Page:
"Flame of Hope" Arrives in U.S; Making Its Way to N.C.
Posted June 17, 1999
WASHINGTON, D.C. — The "Flame of Hope" is on American soil and on its way to North Carolina. Law enforcement officers from around the world delivered the Special Olympics flame to Washington, D.C. Friday.
The Flame of Hope's arrival signals the beginning of a week that will culminate in the biggest sporting event ever held in North Carolina -- the1999 Special Olympics World Summer Games.
On May 14,the flame was litin Athens, Greece in the ancient Olympic tradition. Overseas, it flickered in a protective lantern. Friday, it motored down the Potomac River.
The torch arrived at the Capital Friday morning. North Carolina Special Olympics athlete Billy Quick, who was in Athens for the torch lighting, was also on hand to see it arrive in the United States.
Quick is excited now that the flame is closer to its final destination.
"North Carolina's ready," says Quick, a marathon runner. "I understand we've raised all of our money and we have 35,000 volunteers. Hopefully, if we can get a great turnout, we'll be very happy."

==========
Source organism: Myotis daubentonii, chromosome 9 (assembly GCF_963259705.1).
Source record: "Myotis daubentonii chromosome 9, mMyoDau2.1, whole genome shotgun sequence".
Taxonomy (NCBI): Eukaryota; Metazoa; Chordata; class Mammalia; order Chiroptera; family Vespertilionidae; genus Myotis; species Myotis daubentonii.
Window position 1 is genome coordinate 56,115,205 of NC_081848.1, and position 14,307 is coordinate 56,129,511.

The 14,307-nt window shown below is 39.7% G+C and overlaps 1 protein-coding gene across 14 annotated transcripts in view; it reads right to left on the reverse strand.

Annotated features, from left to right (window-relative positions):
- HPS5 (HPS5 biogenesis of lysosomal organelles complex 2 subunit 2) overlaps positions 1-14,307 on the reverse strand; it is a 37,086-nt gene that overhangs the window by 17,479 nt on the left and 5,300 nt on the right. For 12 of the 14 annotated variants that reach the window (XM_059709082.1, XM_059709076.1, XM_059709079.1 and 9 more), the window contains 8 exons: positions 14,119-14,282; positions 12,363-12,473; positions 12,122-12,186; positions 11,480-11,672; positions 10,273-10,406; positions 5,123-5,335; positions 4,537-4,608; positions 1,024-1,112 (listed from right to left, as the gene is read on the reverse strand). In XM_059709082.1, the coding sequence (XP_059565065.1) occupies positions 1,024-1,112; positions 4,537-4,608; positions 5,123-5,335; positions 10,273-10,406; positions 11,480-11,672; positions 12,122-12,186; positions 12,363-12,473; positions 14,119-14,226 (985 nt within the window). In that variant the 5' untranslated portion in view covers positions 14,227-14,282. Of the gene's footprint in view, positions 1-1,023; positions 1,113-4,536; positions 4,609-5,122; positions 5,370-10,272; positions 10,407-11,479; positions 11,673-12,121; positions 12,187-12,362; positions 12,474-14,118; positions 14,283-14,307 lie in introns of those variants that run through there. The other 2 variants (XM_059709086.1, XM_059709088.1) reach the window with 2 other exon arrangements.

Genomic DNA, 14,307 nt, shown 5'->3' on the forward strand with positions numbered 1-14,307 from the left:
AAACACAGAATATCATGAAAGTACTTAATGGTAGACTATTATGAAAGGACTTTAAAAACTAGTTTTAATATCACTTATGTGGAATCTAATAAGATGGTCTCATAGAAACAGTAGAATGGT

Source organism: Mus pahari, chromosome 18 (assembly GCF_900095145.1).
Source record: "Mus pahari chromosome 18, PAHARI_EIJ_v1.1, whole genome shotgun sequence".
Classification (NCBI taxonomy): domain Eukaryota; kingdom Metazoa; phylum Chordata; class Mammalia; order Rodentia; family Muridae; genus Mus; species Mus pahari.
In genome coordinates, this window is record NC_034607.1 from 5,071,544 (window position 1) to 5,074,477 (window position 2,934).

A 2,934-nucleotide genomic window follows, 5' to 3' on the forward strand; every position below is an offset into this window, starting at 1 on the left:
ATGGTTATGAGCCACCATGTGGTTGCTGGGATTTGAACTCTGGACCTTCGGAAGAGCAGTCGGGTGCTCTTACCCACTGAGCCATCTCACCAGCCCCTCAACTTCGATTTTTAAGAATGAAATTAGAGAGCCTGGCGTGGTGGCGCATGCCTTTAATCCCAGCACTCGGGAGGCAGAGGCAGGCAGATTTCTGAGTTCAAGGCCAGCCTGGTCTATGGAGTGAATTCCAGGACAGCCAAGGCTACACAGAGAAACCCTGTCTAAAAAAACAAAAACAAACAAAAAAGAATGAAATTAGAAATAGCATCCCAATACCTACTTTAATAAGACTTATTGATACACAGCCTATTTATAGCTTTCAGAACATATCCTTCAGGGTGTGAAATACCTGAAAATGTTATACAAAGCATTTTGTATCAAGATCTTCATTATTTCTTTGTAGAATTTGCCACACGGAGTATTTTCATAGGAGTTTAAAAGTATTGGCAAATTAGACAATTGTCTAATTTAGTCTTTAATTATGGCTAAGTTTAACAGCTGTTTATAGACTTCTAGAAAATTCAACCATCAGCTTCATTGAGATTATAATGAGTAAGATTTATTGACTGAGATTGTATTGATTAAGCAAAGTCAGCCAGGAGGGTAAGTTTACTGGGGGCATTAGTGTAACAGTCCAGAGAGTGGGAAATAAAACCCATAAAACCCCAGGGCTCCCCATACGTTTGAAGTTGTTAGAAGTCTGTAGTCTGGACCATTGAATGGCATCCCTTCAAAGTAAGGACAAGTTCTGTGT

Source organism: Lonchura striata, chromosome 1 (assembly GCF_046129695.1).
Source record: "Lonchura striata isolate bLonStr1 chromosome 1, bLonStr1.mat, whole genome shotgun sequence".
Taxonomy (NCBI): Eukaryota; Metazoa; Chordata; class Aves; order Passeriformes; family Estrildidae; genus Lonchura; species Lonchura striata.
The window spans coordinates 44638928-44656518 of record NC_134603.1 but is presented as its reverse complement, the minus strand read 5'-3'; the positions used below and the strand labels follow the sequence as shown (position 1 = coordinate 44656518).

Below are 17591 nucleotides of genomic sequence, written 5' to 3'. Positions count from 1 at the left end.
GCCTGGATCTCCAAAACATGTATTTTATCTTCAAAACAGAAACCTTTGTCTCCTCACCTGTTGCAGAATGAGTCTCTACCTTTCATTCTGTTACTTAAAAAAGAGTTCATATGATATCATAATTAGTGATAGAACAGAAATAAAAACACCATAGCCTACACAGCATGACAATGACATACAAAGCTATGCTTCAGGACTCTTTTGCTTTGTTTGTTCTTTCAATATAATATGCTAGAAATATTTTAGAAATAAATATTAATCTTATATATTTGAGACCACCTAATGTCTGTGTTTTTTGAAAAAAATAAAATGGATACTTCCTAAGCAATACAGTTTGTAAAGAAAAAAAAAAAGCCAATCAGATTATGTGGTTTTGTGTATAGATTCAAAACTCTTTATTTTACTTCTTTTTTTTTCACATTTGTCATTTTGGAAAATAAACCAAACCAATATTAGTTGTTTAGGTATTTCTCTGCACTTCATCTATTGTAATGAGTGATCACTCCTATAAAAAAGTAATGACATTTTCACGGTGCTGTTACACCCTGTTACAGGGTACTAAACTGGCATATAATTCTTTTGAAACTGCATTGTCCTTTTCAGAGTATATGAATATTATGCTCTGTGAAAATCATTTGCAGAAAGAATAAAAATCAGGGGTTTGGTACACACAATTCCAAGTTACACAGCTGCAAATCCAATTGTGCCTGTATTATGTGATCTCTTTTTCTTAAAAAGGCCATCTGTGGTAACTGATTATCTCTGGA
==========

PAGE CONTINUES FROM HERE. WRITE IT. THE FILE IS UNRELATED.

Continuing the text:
After a visit to Arlington, Va., the flame will ride a Coast Guard cutter bound for Wilmington.
That is where a team of North Carolina law enforcement officers will run with the torch, ready to be welcomed in communities across the state.
"So we are ambassadors to get out there to the far corners of the state, to tell people about the Special Olympics and about the World Summer Games," says Mike Teem, N.C. Torch Run chairperson. " To get people to know what's going on and, hopefully, to get some of them to come to Raleigh to watch some of the competition."
The torch will be run through 100 different North Carolina cities, towns and crossroad communities. Its trip will end at Carter-Finley Stadium on June 26 for a dramatic ceremony that may even outshine opening ceremonies held in New Haven, Conn. four years ago.
The flame is due to arrive in Wilmington on Monday, June 21. Ceremonies will be held on the Battleship North Carolina.